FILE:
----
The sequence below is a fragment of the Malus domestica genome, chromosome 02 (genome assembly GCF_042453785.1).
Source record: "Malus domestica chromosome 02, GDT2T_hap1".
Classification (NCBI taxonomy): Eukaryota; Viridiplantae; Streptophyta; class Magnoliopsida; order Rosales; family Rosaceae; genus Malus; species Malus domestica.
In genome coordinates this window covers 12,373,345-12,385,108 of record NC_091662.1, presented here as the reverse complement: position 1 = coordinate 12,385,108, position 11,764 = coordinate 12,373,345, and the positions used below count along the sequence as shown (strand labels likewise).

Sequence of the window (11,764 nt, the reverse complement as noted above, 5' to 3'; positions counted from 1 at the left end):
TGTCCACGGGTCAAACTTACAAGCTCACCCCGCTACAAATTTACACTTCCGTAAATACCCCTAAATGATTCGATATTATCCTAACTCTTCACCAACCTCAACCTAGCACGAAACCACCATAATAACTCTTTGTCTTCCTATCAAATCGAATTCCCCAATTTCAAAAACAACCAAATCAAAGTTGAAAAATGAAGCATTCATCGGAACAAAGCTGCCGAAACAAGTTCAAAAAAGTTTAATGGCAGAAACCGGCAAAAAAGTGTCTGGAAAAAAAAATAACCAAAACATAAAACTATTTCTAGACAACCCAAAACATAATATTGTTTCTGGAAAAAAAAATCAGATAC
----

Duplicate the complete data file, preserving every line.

The sequence below is a fragment of the Malus domestica genome, chromosome 02 (genome assembly GCF_042453785.1).
Source record: "Malus domestica chromosome 02, GDT2T_hap1".
Classification (NCBI taxonomy): Eukaryota; Viridiplantae; Streptophyta; class Magnoliopsida; order Rosales; family Rosaceae; genus Malus; species Malus domestica.
In genome coordinates this window covers 12,373,345-12,385,108 of record NC_091662.1, presented here as the reverse complement: position 1 = coordinate 12,385,108, position 11,764 = coordinate 12,373,345, and the positions used below count along the sequence as shown (strand labels likewise).

Sequence of the window (11,764 nt, the reverse complement as noted above, 5' to 3'; positions counted from 1 at the left end):
TGTCCACGGGTCAAACTTACAAGCTCACCCCGCTACAAATTTACACTTCCGTAAATACCCCTAAATGATTCGATATTATCCTAACTCTTCACCAACCTCAACCTAGCACGAAACCACCATAATAACTCTTTGTCTTCCTATCAAATCGAATTCCCCAATTTCAAAAACAACCAAATCAAAGTTGAAAAATGAAGCATTCATCGGAACAAAGCTGCCGAAACAAGTTCAAAAAAGTTTAATGGCAGAAACCGGCAAAAAAGTGTCTGGAAAAAAAAATAACCAAAACATAAAACTATTTCTAGACAACCCAAAACATAATATTGTTTCTGGAAAAAAAAATCAGATAC